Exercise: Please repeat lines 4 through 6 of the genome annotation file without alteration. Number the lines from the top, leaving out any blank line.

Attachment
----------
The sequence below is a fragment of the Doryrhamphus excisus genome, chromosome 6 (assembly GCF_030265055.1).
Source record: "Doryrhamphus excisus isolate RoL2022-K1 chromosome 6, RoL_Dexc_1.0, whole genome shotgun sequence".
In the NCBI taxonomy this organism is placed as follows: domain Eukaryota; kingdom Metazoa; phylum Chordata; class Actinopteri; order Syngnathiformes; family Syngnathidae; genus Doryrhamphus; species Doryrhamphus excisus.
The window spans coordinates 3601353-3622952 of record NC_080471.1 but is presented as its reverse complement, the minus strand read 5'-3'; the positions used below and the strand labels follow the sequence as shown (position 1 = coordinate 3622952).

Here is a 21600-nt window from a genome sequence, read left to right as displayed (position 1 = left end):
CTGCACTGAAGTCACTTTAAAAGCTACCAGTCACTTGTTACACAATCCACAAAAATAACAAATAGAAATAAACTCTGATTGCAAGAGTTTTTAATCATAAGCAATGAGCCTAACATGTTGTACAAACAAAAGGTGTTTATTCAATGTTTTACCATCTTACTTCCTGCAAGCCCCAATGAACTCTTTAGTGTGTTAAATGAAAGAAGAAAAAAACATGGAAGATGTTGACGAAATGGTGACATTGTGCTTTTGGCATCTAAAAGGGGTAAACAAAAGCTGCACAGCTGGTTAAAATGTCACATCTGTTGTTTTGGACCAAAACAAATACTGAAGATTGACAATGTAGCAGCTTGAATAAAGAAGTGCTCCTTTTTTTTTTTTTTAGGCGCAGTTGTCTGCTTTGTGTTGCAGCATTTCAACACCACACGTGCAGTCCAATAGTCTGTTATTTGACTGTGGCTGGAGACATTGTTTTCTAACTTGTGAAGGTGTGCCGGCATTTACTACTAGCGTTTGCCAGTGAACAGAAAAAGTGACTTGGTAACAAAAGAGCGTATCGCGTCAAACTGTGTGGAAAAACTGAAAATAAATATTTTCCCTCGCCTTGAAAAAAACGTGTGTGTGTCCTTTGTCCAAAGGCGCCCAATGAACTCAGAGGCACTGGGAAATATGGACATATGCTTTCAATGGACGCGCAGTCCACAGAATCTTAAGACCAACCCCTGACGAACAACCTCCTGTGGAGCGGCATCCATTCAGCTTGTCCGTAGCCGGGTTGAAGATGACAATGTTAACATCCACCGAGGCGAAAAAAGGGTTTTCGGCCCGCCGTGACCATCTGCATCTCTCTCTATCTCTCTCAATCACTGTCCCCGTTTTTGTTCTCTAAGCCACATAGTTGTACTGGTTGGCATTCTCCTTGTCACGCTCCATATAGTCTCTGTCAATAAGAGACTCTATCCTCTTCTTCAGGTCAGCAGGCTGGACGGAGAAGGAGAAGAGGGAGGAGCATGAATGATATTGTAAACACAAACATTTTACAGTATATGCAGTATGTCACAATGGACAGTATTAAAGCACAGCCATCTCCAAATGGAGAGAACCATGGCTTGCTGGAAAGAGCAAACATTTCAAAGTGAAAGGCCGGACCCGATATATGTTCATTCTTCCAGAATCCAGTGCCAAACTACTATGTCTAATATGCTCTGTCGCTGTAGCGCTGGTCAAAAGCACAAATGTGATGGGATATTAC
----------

The window spans coordinates 3601353-3622952 of record NC_080471.1 but is presented as its reverse complement, the minus strand read 5'-3'; the positions used below and the strand labels follow the sequence as shown (position 1 = coordinate 3622952).

Here is a 21600-nt window from a genome sequence, read left to right as displayed (position 1 = left end):
CTGCACTGAAGTCACTTTAAAAGCTACCAGTCACTTGTTACACAATCCACAAAAATAACAAATAGAAATAAACTCTGATTGCAAGAGTTTTTAATCATAAGCAATGAGCCTAACATGTTGTACAAACAAAAGGTGTTTATTCAATGTTTTACCATCTTACTTCCTGCAAGCCCCAATGAACTCTTTAGTGTGTTAAATGAAAGAAGAAAAAAACATGGAAGATGTTGACGAAATGGTGACATTGTGCTTTTGGCATCTAAAAGGGGTAAACAAAAGCTGCACAGCTGGTTAAAATGTCACATCTGTTGTTTTGGACCAAAACAAATACTGAAGATTGACAATGTAGCAGCTTGAATAAAGAAGTGCTCCTTTTTTTTTTTTTTAGGCGCAGTTGTCTGCTTTGTGTTGCAGCATTTCAACACCACACGTGCAGTCCAATAGTCTGTTATTTGACTGTGGCTGGAGACATTGTTTTCTAACTTGTGAAGGTGTGCCGGCATTTACTACTAGCGTTTGCCAGTGAACAGAAAAAGTGACTTGGTAACAAAAGAGCGTATCGCGTCAAACTGTGTGGAAAAACTGAAAATAAATATTTTCCCTCGCCTTGAAAAAAACGTGTGTGTGTCCTTTGTCCAAAGGCGCCCAATGAACTCAGAGGCACTGGGAAATATGGACATATGCTTTCAATGGACGCGCAGTCCACAGAATCTTAAGACCAACCCCTGACGAACAACCTCCTGTGGAGCGGCATCCATTCAGCTTGTCCGTAGCCGGGTTGAAGATGACAATGTTAACATCCACCGAGGCGAAAAAAGGGTTTTCGGCCCGCCGTGACCATCTGCATCTCTCTCTATCTCTCTCAATCACTGTCCCCGTTTTTGTTCTCTAAGCCACATAGTTGTACTGGTTGGCATTCTCCTTGTCACGCTCCATATAGTCTCTGTCAATAAGAGACTCTATCCTCTTCTTCAGGTCAGCAGGCTGGACGGAGAAGGAGAAGAGGGAGGAGCATGAATGATATTGTAAACACAAACATTTTACAGTATATGCAGTATGTCACAATGGACAGTATTAAAGCACAGCCATCTCCAAATGGAGAGAACCATGGCTTGCTGGAAAGAGCAAACATTTCAAAGTGAAAGGCCGGACCCGATATATGTTCATTCTTCCAGAATCCAGTGCCAAACTACTATGTCTAATATGCTCTGTCGCTGTAGCGCTGGTCAAAAGCACAAATGTGATGGGATATTAC